More than 800 refugees drowned in the sinking of a boat on Saturday, April 18, 2015 in the Mediterranean, making it the deadliest disaster to occur in the area.
Details of the tragedy emerged when the United Nation refuge agency interviewed 28 survivors that were rescued off the coast of Catania, Sicily.
Survivors said that there were about 850 refugees on the ship, but only 24 bodies have been recovered.
“From available information and the various accounts we’ve had, UNHCR now believes the number of fatalities to have been over 800, making this the deadliest incident in the Mediterranean that we have recorded,” said UNHCR spokesman Adrian Edwards.
Survivors told aid workers the wreck was caused when one of the smugglers crashed the boat against a Portuguese-flagged ship, which was responding to a distress call. Prosecutors said that the captain, a 27-year-old Tunisian named Mohammed Ali Malek, rammed the Portuguese vessel.
Scared migrants rushed to one side of the overcrowded boat, which was already unbalanced from the collision. Water leaked in the boat before finally tipping over and sinking.
Most people on board were unable to escape because they were locked below deck on the lower two levels. Hundreds of others were squeezed on the upper deck. Also, the inexperience of the captain contributed to the crash.
“I feel really bad for the people on the ship. It is sad how 800 innocent people died. They were just looking for a better life, and because of the way of transportation they drowned and they died,” said freshman Austen Poye.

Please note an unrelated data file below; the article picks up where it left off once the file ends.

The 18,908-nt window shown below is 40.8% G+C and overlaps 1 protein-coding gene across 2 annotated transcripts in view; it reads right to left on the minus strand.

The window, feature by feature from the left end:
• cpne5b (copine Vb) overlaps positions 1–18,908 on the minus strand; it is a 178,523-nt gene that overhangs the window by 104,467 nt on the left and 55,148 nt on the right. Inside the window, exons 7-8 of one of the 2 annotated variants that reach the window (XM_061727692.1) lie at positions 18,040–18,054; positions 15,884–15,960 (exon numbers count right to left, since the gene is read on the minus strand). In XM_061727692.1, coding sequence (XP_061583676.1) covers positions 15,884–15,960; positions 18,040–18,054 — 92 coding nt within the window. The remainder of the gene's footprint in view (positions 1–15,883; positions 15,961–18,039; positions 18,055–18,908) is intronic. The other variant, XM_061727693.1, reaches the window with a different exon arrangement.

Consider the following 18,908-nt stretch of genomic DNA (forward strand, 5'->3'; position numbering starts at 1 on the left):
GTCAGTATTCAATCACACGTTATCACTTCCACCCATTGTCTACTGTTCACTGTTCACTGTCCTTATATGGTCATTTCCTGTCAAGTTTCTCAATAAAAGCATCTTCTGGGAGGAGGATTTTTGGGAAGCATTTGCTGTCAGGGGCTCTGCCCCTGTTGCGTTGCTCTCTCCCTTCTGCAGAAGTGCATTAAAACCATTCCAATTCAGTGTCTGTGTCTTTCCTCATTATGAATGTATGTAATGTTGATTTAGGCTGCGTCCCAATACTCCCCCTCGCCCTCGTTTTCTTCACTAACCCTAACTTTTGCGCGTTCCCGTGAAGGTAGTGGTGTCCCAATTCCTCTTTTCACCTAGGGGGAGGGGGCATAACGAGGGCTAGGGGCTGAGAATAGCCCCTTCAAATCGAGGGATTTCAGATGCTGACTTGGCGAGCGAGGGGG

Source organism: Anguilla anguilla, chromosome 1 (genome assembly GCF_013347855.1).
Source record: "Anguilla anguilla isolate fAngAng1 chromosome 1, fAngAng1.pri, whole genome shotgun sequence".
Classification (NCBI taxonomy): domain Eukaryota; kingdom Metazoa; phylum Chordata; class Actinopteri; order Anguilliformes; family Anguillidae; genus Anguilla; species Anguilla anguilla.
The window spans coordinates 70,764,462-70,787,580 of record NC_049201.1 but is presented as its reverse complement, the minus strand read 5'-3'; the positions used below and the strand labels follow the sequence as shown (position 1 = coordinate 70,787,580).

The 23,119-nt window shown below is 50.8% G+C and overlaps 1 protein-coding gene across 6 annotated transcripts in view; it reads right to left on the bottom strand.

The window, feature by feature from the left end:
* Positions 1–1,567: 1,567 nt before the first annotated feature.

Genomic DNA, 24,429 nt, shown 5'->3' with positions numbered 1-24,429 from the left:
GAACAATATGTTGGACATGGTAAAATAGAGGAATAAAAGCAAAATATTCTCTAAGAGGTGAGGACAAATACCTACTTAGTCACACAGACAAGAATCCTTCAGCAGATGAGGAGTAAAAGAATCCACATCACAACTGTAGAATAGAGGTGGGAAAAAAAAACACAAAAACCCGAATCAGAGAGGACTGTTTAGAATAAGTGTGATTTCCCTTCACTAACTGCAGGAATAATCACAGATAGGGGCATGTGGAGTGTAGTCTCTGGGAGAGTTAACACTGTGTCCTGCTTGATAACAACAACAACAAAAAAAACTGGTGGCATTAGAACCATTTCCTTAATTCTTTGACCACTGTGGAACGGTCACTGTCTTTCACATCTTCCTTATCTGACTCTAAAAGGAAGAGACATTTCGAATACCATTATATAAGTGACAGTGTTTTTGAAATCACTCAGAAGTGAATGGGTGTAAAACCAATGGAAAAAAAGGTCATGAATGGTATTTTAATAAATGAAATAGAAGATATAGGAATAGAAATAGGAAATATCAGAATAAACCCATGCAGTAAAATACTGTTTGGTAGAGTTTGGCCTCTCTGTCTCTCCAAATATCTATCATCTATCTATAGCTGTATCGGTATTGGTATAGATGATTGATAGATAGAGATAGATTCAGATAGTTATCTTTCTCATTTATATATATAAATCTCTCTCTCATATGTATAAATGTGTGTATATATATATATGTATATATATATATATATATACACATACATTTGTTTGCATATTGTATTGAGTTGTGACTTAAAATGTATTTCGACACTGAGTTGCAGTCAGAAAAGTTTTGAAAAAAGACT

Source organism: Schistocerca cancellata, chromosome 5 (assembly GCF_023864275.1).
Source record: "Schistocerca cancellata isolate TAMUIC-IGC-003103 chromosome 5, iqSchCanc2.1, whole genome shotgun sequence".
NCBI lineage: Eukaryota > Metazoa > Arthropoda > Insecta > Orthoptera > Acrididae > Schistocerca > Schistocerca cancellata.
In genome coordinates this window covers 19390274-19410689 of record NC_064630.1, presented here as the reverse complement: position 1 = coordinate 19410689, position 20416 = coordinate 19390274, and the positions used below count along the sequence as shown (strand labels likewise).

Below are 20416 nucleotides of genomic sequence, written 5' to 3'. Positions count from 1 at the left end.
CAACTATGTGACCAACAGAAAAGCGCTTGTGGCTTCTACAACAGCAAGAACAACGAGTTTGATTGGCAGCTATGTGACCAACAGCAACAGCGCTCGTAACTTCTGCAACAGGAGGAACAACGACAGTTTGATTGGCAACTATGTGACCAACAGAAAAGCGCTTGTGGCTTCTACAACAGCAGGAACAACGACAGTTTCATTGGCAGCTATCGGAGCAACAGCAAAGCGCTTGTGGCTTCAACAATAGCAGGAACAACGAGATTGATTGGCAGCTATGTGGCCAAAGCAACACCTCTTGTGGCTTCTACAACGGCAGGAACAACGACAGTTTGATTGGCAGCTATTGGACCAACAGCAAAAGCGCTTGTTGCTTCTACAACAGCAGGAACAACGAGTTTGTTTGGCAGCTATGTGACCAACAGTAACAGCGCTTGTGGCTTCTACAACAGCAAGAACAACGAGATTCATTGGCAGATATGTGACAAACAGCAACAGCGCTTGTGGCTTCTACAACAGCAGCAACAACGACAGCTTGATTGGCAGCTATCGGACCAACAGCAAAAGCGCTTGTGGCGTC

The International Organization for Migration said the rate of migrant deaths in the Mediterranean this year is far higher than in 2014, when a total of 3,279 people died, and in 2013, when around 700 migrants died. So far, about 1,776 people died this year, and the death rate is about 30 times higher than last year.
The 2015 death toll “could well top 30,000,” said Joel Millman, an IOM spokesman. “We just want to make sure people understand how much more … rapid[ly] these deaths have been coming this year than last year.”
People are fleeing to Europe for multiple reasons. Eritreans want to escape military service, Somalis flee Al-Shabaab and clan warfare, and Syrians have given up hope of returning home. In villages in Senegal and elsewhere across West Africa, young men sell all they have in the hope of a better life in Europe.
The migrants say they leave because they have no other choice. People suffer from extreme poverty, sexual violence, and lack of access to basic needs such as food, medical services, and healthcare.
“With the conditions that they had to live [in], I think they made the right choice to leave. No one should live like that, and it is sad how they died,” said freshman Justin Murray.
The European Union agreed on Monday, April 20, 2015 to expand its Mediterranean Sea rescue effort from waters where migrants travel.
The EU will also provide more funds to seek and destroy smuggler ships, and devote more resources to process, return and resettle migrants.
How can we solve this crisis and save lives?